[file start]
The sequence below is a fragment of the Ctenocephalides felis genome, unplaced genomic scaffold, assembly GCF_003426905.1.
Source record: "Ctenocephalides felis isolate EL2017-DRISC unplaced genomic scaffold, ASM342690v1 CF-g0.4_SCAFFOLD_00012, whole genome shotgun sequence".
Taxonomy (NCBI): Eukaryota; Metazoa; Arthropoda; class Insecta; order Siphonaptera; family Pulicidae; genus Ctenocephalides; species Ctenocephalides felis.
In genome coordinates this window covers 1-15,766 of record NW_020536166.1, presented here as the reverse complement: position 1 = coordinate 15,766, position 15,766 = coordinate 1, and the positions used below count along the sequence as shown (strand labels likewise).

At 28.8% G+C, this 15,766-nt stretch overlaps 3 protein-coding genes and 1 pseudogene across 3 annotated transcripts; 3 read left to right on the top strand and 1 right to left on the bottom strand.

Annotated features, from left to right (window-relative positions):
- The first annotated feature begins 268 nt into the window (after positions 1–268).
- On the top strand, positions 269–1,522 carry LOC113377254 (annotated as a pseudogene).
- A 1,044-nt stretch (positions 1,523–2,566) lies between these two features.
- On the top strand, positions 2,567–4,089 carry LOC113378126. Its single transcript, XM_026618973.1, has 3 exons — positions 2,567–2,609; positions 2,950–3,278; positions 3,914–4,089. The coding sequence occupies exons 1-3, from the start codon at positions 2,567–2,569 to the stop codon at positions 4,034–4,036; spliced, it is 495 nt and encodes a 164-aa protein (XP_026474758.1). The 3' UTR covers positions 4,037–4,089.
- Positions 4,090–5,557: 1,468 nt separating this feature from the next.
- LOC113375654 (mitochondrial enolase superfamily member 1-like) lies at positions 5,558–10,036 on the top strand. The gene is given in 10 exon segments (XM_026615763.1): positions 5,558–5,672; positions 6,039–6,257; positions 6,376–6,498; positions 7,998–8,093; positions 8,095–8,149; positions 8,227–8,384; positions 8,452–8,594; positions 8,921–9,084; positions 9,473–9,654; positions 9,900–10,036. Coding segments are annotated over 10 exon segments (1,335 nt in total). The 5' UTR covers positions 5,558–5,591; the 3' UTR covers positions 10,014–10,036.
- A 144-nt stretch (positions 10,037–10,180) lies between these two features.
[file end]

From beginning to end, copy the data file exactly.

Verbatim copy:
The sequence below is a fragment of the Ctenocephalides felis genome, unplaced genomic scaffold, assembly GCF_003426905.1.
Source record: "Ctenocephalides felis isolate EL2017-DRISC unplaced genomic scaffold, ASM342690v1 CF-g0.4_SCAFFOLD_00012, whole genome shotgun sequence".
Taxonomy (NCBI): Eukaryota; Metazoa; Arthropoda; class Insecta; order Siphonaptera; family Pulicidae; genus Ctenocephalides; species Ctenocephalides felis.
In genome coordinates this window covers 1-15,766 of record NW_020536166.1, presented here as the reverse complement: position 1 = coordinate 15,766, position 15,766 = coordinate 1, and the positions used below count along the sequence as shown (strand labels likewise).

At 28.8% G+C, this 15,766-nt stretch overlaps 3 protein-coding genes and 1 pseudogene across 3 annotated transcripts; 3 read left to right on the top strand and 1 right to left on the bottom strand.

Annotated features, from left to right (window-relative positions):
- The first annotated feature begins 268 nt into the window (after positions 1–268).
- On the top strand, positions 269–1,522 carry LOC113377254 (annotated as a pseudogene).
- A 1,044-nt stretch (positions 1,523–2,566) lies between these two features.
- On the top strand, positions 2,567–4,089 carry LOC113378126. Its single transcript, XM_026618973.1, has 3 exons — positions 2,567–2,609; positions 2,950–3,278; positions 3,914–4,089. The coding sequence occupies exons 1-3, from the start codon at positions 2,567–2,569 to the stop codon at positions 4,034–4,036; spliced, it is 495 nt and encodes a 164-aa protein (XP_026474758.1). The 3' UTR covers positions 4,037–4,089.
- Positions 4,090–5,557: 1,468 nt separating this feature from the next.
- LOC113375654 (mitochondrial enolase superfamily member 1-like) lies at positions 5,558–10,036 on the top strand. The gene is given in 10 exon segments (XM_026615763.1): positions 5,558–5,672; positions 6,039–6,257; positions 6,376–6,498; positions 7,998–8,093; positions 8,095–8,149; positions 8,227–8,384; positions 8,452–8,594; positions 8,921–9,084; positions 9,473–9,654; positions 9,900–10,036. Coding segments are annotated over 10 exon segments (1,335 nt in total). The 5' UTR covers positions 5,558–5,591; the 3' UTR covers positions 10,014–10,036.
- A 144-nt stretch (positions 10,037–10,180) lies between these two features.